Getting Past Excuses: Using Strategic Planning for Rapid Website Redesign
By Nadine L. Monn
NASHVILLE, Tenn. (April 3, 2014) — "This is the moment where I can pinpoint the intersection of my faith and my profession." Matt Carlisle, owner of Big Heart Creative, opened his Strategic Planning for Rapid Website Redesign workshop with a photo of him in the late 1970s proudly holding his first computer. Today, he lives out his calling by helping nonprofits and faith-based organizations embrace new media and create custom websites.
Carlisle emphasized that communities of faith use technology to create and carry out ministry. Part of this process is designing their websites as the authoritative online presence to complement their relationship-oriented one found on social media.
Carlisle advocated user-centered design to help organizations see the opportunity that a site redesign provides. It integrates the needs, wants and limitations of external visitors to a site with the internal stakeholders managing it.
The most important step is the pre-planning for the redesign. Gather organizational leadership, stakeholders and any web staff to discuss their hopes, dreams and fears about the redesign. Determine the deadline for the project, the budget and any roadblocks. Assign the roles and responsibilities, particularly the individual who has final say on all decisions. Lastly, decide together on the project's scope.
After the pre-planning is complete, the five phases of user-centered design are:
Phase 1: Discovery – Build the site from the inside-out by interviewing organizational staff and site visitors. Find out what the day-to-day work of staff running the site is or will be. Then, interview site visitors to ask how they found the site, what worked or didn't and what their experience with the organization was.
Phase 2: Analysis – Review the research from discovery to choose the best platform to achieve the goals needed for this redesign. Weigh the options against what you can afford and for any desired technology requirements. Research vendors and interview them. Make them explain anything you don't understand.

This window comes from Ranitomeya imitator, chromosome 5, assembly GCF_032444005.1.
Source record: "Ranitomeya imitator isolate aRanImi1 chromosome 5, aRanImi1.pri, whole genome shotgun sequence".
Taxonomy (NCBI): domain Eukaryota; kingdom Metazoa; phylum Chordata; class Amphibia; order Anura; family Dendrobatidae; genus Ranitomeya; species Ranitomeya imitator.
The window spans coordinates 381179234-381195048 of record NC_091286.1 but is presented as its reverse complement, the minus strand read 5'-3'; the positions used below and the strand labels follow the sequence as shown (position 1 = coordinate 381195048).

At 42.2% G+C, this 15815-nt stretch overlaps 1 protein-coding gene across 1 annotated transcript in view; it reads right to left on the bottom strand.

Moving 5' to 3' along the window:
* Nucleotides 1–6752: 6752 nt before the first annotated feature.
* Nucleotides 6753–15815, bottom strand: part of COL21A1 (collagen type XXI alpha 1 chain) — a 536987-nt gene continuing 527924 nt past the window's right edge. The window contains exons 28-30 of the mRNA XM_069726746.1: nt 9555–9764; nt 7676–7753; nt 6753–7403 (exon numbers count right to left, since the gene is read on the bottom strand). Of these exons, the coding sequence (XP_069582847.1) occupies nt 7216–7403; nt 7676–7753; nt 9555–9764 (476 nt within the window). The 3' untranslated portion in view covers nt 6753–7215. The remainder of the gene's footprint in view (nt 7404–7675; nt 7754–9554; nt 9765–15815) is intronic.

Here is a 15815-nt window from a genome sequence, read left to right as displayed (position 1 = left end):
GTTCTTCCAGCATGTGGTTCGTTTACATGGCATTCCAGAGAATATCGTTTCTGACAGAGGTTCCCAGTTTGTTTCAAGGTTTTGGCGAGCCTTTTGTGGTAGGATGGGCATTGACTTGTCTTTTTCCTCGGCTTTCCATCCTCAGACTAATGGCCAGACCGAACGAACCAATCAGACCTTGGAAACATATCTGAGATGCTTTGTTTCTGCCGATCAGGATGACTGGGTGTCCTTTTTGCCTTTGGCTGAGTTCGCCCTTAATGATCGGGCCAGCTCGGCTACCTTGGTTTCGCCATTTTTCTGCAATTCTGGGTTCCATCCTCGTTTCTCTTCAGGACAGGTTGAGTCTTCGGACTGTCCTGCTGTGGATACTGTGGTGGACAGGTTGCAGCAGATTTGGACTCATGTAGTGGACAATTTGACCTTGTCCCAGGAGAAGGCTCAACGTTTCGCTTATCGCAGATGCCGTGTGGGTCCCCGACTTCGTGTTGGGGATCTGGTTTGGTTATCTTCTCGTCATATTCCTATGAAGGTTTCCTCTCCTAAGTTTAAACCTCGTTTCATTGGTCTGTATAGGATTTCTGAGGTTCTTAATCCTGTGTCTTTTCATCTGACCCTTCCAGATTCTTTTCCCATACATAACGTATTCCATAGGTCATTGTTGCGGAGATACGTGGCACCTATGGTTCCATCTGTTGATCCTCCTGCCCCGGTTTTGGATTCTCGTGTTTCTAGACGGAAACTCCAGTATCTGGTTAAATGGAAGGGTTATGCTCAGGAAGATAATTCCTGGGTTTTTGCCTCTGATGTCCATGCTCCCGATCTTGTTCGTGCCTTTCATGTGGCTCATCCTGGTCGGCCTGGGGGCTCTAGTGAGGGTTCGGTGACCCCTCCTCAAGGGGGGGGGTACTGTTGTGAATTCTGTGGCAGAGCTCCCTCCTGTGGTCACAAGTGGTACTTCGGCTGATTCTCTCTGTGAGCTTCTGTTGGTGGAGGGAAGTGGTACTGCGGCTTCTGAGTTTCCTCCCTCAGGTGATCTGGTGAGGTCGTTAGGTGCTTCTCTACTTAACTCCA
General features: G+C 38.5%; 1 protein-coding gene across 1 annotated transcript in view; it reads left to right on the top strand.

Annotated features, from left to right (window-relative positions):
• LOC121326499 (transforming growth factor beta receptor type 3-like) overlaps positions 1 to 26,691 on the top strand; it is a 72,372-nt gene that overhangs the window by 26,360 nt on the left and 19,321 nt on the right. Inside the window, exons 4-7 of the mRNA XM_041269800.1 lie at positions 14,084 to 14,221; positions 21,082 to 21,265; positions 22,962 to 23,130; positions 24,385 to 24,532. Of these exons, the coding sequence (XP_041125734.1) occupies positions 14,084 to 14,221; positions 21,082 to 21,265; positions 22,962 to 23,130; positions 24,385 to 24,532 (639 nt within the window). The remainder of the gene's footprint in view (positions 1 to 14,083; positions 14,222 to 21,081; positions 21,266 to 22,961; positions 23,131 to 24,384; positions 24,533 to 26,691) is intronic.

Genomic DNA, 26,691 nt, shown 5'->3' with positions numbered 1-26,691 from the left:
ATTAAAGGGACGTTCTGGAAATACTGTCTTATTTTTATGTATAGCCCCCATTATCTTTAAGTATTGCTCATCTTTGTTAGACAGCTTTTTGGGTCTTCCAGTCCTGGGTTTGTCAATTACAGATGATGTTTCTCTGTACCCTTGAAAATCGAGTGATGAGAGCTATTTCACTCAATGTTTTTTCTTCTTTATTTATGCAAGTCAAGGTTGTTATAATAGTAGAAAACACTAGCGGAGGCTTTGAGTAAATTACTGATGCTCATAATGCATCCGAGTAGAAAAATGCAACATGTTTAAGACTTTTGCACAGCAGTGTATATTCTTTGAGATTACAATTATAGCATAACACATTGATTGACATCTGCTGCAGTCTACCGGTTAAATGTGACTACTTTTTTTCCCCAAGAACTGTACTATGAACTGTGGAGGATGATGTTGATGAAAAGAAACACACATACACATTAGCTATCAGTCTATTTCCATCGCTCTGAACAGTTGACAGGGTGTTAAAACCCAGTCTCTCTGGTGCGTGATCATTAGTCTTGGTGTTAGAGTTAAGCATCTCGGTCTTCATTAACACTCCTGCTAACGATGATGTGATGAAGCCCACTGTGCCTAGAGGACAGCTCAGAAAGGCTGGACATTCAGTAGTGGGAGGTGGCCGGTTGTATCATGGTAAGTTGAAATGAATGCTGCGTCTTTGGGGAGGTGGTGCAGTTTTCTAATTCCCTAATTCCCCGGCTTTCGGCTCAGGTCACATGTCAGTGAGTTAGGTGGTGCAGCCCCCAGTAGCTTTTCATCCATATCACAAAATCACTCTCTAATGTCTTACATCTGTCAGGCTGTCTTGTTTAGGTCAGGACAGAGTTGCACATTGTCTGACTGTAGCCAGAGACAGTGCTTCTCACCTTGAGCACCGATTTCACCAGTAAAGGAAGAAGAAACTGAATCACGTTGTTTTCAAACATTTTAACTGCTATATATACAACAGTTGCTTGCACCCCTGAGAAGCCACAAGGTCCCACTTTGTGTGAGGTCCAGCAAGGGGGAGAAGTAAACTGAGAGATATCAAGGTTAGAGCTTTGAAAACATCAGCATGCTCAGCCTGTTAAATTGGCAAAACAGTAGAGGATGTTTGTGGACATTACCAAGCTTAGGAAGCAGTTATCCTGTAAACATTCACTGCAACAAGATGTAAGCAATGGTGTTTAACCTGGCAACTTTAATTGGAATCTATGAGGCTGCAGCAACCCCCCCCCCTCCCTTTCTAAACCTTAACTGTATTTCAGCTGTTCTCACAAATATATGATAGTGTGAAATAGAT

Phase 3: Strategy – Map the architecture for the site and its content. Create a site map for how content will connect. Do a content analysis for the existing site and decide what content you may not want to keep or that needs to be updated. Create the page wireframe for the new design, so there is a proof-of-concept to show leaders.
Phase 4: Design – Decide on the visual brand and design for the site. Conduct a visual design survey with internal stakeholders, to let everyone have their say. Create page comprehensives to show the new look. Determine if the new design is in line with the organization's identity. Less is more, since content is king and should drive the design.
Phase 5: Build – Implement the page comprehensives so that the programming, development and style sheets can be created. Content is populated to the new site, and then it's tested. When any issues found in testing are resolved, the site is launched. In Carlisle's opinion, "a soft launch is the only way to go."
Lastly, any time you work on a site design, remember not to build what you can't manage. It's better to under-build so that the resources you have can support the site.
Nadine L. Monn is a member of the RCC Board of Governors and Coordinator of Education Programs, The Board of Pensions of the Presbyterian Church (U.S.A.).